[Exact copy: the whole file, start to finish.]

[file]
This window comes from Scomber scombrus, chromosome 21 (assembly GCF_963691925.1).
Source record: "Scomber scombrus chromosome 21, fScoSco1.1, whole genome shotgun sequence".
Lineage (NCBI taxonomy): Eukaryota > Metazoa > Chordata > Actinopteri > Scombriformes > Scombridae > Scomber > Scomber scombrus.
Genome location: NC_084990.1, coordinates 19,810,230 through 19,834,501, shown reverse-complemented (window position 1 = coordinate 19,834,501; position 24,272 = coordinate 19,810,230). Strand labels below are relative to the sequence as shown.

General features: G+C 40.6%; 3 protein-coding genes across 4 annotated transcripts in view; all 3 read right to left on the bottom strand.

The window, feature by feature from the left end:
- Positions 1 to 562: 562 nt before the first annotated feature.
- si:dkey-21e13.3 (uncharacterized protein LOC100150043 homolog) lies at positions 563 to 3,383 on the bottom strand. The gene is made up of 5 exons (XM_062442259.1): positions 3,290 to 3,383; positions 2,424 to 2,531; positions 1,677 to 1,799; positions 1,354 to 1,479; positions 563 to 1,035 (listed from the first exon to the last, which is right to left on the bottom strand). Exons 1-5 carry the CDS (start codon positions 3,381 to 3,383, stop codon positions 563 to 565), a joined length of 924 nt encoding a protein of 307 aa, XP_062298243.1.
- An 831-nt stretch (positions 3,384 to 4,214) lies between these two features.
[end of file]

This window comes from Scomber scombrus, chromosome 21 (assembly GCF_963691925.1).
Source record: "Scomber scombrus chromosome 21, fScoSco1.1, whole genome shotgun sequence".
Lineage (NCBI taxonomy): Eukaryota > Metazoa > Chordata > Actinopteri > Scombriformes > Scombridae > Scomber > Scomber scombrus.
Genome location: NC_084990.1, coordinates 19,810,230 through 19,834,501, shown reverse-complemented (window position 1 = coordinate 19,834,501; position 24,272 = coordinate 19,810,230). Strand labels below are relative to the sequence as shown.

General features: G+C 40.6%; 3 protein-coding genes across 4 annotated transcripts in view; all 3 read right to left on the bottom strand.

The window, feature by feature from the left end:
- Positions 1 to 562: 562 nt before the first annotated feature.
- si:dkey-21e13.3 (uncharacterized protein LOC100150043 homolog) lies at positions 563 to 3,383 on the bottom strand. The gene is made up of 5 exons (XM_062442259.1): positions 3,290 to 3,383; positions 2,424 to 2,531; positions 1,677 to 1,799; positions 1,354 to 1,479; positions 563 to 1,035 (listed from the first exon to the last, which is right to left on the bottom strand). Exons 1-5 carry the CDS (start codon positions 3,381 to 3,383, stop codon positions 563 to 565), a joined length of 924 nt encoding a protein of 307 aa, XP_062298243.1.
- An 831-nt stretch (positions 3,384 to 4,214) lies between these two features.